Should Musicians Get Paid?
As part of the book I’m writing at the moment I’ve been reading and thinking quite a lot about the idea of what ‘property’ is, and how this relates to the arts – and music in particular.
Just the other day a new legal ruling was passed that ensured that ageing crooners like Sir Cliff Richard can still claim royalties for songs they recorded (not actually wrote) for 70 years. Cliff and others have been campaigning for this for some time, though some of their responses ring a little hollow for those of us who’ve done a little more work than Mick Jagger:
“Obviously the record business is not what it was, so people don’t earn as much as they used to. [The royalties] can extend their lives and the lives of their families who inherit their songs.”
Others have been far more skeptical, arguing that the ruling will only benefit the very few – like Jagger and Richards – and could serve to stifle freedom of expression, with older works remaining in copyright for so much longer.
Here’s my question – which I mean very genuinely, and would love to hear opinions from people who know better than I: to what extent should musicians get paid?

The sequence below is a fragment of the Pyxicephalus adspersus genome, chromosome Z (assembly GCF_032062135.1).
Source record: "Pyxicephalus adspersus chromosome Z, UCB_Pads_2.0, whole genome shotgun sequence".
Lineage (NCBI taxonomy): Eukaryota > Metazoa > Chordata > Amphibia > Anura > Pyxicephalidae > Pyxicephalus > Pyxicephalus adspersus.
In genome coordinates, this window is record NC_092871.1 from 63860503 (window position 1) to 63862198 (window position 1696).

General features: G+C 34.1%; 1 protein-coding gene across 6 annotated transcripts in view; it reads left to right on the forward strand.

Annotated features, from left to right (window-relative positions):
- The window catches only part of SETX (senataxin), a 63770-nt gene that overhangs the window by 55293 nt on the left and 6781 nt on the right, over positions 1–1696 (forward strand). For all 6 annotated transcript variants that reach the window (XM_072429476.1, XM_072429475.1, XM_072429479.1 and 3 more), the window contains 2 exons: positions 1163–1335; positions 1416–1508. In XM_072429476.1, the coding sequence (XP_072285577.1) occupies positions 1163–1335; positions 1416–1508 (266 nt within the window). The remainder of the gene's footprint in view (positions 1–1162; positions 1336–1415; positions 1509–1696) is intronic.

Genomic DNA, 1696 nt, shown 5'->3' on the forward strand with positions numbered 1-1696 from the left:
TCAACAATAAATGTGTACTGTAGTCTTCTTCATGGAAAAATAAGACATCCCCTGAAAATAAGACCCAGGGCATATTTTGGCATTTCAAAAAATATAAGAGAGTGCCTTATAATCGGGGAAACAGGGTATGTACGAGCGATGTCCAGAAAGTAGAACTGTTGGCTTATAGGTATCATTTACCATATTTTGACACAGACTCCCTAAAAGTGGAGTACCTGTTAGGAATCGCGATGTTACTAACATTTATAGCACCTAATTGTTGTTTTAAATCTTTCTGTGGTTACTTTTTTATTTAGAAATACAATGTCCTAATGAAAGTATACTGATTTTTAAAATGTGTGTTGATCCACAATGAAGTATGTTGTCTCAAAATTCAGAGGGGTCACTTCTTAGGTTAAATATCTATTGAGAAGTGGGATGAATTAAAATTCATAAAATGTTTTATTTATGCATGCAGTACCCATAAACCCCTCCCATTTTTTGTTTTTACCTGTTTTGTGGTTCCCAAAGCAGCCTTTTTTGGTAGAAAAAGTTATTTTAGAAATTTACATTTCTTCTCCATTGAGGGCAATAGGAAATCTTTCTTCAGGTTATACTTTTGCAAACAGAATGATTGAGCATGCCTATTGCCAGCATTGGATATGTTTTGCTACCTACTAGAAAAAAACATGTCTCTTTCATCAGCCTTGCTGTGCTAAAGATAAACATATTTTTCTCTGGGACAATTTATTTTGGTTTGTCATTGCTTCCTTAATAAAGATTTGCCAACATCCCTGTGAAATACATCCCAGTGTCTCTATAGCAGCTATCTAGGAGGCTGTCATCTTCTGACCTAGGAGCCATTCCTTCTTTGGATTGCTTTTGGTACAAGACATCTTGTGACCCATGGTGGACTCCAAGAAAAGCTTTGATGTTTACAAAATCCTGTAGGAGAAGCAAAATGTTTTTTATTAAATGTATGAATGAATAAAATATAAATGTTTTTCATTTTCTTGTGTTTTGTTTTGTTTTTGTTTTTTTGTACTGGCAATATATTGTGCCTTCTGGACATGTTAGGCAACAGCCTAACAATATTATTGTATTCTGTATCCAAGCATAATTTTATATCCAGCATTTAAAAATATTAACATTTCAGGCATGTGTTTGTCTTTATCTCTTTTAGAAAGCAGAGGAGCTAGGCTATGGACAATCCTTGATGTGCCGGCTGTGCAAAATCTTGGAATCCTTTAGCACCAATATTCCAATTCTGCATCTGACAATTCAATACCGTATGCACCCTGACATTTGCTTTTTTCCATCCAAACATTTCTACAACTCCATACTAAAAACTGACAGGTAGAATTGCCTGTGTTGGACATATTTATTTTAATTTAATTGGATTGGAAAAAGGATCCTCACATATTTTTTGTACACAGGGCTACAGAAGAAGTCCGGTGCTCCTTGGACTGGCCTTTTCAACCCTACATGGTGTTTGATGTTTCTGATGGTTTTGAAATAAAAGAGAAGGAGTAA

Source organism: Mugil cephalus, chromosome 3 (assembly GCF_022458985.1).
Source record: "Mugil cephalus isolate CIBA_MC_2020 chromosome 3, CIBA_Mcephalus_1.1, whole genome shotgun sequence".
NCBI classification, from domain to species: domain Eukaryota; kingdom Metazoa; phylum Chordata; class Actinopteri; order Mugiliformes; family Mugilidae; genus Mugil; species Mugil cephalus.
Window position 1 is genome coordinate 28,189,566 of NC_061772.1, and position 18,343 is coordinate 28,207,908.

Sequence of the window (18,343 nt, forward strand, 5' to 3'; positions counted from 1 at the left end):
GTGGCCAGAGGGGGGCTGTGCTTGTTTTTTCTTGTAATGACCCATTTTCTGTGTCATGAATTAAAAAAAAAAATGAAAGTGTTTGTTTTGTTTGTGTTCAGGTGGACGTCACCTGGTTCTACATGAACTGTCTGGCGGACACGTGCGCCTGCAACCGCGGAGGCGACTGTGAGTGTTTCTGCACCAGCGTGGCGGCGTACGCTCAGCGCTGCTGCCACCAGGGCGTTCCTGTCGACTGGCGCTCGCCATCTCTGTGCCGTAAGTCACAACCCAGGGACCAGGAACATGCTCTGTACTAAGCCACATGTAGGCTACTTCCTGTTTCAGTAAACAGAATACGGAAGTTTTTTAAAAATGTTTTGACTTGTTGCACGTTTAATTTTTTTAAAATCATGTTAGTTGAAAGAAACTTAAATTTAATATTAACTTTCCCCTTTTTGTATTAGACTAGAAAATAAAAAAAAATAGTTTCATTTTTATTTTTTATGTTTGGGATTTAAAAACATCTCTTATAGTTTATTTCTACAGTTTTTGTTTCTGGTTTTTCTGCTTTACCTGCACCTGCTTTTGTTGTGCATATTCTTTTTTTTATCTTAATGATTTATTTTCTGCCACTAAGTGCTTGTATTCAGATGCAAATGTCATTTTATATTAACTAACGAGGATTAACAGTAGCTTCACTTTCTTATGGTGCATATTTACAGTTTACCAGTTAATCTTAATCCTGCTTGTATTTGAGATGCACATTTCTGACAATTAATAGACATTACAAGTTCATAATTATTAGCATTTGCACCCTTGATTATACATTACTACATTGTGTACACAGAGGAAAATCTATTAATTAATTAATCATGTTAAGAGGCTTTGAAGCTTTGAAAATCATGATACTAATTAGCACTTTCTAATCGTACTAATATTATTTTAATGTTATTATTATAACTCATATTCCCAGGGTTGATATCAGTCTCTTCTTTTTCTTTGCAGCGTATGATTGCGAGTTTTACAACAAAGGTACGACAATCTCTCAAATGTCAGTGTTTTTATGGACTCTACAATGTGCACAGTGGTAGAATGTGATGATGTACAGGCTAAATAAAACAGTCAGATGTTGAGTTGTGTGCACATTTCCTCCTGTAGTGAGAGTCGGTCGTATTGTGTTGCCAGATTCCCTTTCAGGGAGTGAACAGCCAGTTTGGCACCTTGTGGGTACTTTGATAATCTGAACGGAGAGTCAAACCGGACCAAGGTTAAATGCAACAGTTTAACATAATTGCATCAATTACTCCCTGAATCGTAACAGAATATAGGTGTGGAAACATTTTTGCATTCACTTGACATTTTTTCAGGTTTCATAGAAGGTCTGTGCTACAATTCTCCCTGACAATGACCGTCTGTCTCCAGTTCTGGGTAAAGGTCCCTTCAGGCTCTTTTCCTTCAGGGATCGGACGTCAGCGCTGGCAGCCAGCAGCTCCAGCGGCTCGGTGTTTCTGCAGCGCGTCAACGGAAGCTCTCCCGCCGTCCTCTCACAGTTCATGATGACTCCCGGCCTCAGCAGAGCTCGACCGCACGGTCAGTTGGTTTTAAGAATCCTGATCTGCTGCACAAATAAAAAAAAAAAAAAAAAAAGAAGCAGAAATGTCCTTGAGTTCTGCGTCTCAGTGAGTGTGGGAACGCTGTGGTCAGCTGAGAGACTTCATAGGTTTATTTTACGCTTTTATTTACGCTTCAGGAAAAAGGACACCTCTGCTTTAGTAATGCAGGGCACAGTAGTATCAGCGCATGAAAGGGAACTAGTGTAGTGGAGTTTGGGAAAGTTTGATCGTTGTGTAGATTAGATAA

The historical stuff I’m reading paints perhaps very different picture of musicianship from that we see in Jagger and Richards. In the pre-recording era, it was impossible to ‘own’ a song in the way it is now. A song was not your property. Indeed, most musicians, from what I can gather, played variations on standards that they had inherited from other musicians – and thus existed by very much drawing on the open pool of song knowledge that existed in communities.
That pool has been enclosed and privatised, and musicians – from what Jagger is saying – should now expect to have their careers in music pay well into old age. Clearly, without investment so much musical innovation would not have been possible. But is it really right for songs to remain ‘owned’ by song-writers in perpetuity?
My hunch is that what the digital music revolution may have precipitated is a partial return towards the historic pattern: musicians making money through performance. I personally think they – and other artists – should have a right to be paid for their work, but that very long copyrights are, in the end, unhelpful. But I’d be really interested to know what others who may be in the business think about it, because I’m really not sure I’m right.
(PS – congrats to Iain Archer for having one of his songs as the opening track on the current UK number 1 album! He should be paid. Forever )